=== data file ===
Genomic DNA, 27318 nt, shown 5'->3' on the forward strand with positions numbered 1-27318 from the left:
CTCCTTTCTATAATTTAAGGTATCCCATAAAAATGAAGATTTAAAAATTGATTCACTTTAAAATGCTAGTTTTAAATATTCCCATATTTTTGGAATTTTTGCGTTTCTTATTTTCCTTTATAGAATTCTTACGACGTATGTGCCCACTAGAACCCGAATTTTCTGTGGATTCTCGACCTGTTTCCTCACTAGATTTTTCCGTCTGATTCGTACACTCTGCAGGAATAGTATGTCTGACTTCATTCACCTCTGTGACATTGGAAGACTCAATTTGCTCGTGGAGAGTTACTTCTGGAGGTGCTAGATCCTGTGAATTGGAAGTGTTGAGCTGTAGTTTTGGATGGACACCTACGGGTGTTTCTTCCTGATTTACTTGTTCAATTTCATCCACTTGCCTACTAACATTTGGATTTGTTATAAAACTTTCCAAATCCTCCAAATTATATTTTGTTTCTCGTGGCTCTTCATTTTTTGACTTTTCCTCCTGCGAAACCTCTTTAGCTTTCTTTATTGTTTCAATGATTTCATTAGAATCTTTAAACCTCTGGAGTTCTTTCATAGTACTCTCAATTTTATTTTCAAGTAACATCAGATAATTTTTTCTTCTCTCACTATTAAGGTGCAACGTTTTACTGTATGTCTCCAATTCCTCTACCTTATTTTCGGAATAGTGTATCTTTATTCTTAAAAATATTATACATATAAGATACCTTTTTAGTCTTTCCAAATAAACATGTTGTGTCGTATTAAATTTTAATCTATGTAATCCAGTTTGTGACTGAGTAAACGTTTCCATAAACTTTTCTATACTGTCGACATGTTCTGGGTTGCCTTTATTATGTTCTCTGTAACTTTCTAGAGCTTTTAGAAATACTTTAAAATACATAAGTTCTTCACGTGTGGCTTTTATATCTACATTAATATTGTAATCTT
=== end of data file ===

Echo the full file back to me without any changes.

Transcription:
Genomic DNA, 27318 nt, shown 5'->3' on the forward strand with positions numbered 1-27318 from the left:
CTCCTTTCTATAATTTAAGGTATCCCATAAAAATGAAGATTTAAAAATTGATTCACTTTAAAATGCTAGTTTTAAATATTCCCATATTTTTGGAATTTTTGCGTTTCTTATTTTCCTTTATAGAATTCTTACGACGTATGTGCCCACTAGAACCCGAATTTTCTGTGGATTCTCGACCTGTTTCCTCACTAGATTTTTCCGTCTGATTCGTACACTCTGCAGGAATAGTATGTCTGACTTCATTCACCTCTGTGACATTGGAAGACTCAATTTGCTCGTGGAGAGTTACTTCTGGAGGTGCTAGATCCTGTGAATTGGAAGTGTTGAGCTGTAGTTTTGGATGGACACCTACGGGTGTTTCTTCCTGATTTACTTGTTCAATTTCATCCACTTGCCTACTAACATTTGGATTTGTTATAAAACTTTCCAAATCCTCCAAATTATATTTTGTTTCTCGTGGCTCTTCATTTTTTGACTTTTCCTCCTGCGAAACCTCTTTAGCTTTCTTTATTGTTTCAATGATTTCATTAGAATCTTTAAACCTCTGGAGTTCTTTCATAGTACTCTCAATTTTATTTTCAAGTAACATCAGATAATTTTTTCTTCTCTCACTATTAAGGTGCAACGTTTTACTGTATGTCTCCAATTCCTCTACCTTATTTTCGGAATAGTGTATCTTTATTCTTAAAAATATTATACATATAAGATACCTTTTTAGTCTTTCCAAATAAACATGTTGTGTCGTATTAAATTTTAATCTATGTAATCCAGTTTGTGACTGAGTAAACGTTTCCATAAACTTTTCTATACTGTCGACATGTTCTGGGTTGCCTTTATTATGTTCTCTGTAACTTTCTAGAGCTTTTAGAAATACTTTAAAATACATAAGTTCTTCACGTGTGGCTTTTATATCTACATTAATATTGTAATCTT